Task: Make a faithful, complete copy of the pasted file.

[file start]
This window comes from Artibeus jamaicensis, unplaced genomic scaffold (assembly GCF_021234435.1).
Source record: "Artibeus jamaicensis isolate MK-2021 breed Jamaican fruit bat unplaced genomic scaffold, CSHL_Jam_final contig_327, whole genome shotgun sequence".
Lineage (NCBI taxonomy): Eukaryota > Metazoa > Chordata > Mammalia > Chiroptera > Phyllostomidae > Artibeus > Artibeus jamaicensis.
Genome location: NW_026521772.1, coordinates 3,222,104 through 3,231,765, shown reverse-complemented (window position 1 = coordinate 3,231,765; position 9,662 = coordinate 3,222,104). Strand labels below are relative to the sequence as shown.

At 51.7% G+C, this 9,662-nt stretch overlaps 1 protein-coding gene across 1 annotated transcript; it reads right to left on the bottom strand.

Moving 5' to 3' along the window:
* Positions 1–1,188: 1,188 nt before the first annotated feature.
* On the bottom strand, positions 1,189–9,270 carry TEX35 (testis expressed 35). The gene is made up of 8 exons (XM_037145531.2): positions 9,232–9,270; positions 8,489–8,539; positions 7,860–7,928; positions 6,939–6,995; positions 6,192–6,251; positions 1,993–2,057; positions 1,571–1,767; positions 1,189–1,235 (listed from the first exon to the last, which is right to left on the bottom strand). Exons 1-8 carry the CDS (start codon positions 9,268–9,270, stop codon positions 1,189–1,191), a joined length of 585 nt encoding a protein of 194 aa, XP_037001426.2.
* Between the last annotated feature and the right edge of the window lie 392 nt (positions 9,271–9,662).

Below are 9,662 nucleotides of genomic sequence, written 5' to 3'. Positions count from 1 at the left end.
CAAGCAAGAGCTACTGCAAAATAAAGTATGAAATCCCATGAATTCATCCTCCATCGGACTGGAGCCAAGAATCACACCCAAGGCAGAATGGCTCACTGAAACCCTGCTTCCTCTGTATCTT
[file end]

This window comes from Artibeus jamaicensis, unplaced genomic scaffold (assembly GCF_021234435.1).
Source record: "Artibeus jamaicensis isolate MK-2021 breed Jamaican fruit bat unplaced genomic scaffold, CSHL_Jam_final contig_327, whole genome shotgun sequence".
Lineage (NCBI taxonomy): Eukaryota > Metazoa > Chordata > Mammalia > Chiroptera > Phyllostomidae > Artibeus > Artibeus jamaicensis.
Genome location: NW_026521772.1, coordinates 3,222,104 through 3,231,765, shown reverse-complemented (window position 1 = coordinate 3,231,765; position 9,662 = coordinate 3,222,104). Strand labels below are relative to the sequence as shown.

At 51.7% G+C, this 9,662-nt stretch overlaps 1 protein-coding gene across 1 annotated transcript; it reads right to left on the bottom strand.

Moving 5' to 3' along the window:
* Positions 1–1,188: 1,188 nt before the first annotated feature.
* On the bottom strand, positions 1,189–9,270 carry TEX35 (testis expressed 35). The gene is made up of 8 exons (XM_037145531.2): positions 9,232–9,270; positions 8,489–8,539; positions 7,860–7,928; positions 6,939–6,995; positions 6,192–6,251; positions 1,993–2,057; positions 1,571–1,767; positions 1,189–1,235 (listed from the first exon to the last, which is right to left on the bottom strand). Exons 1-8 carry the CDS (start codon positions 9,268–9,270, stop codon positions 1,189–1,191), a joined length of 585 nt encoding a protein of 194 aa, XP_037001426.2.
* Between the last annotated feature and the right edge of the window lie 392 nt (positions 9,271–9,662).

Below are 9,662 nucleotides of genomic sequence, written 5' to 3'. Positions count from 1 at the left end.
CAAGCAAGAGCTACTGCAAAATAAAGTATGAAATCCCATGAATTCATCCTCCATCGGACTGGAGCCAAGAATCACACCCAAGGCAGAATGGCTCACTGAAACCCTGCTTCCTCTGTATCTT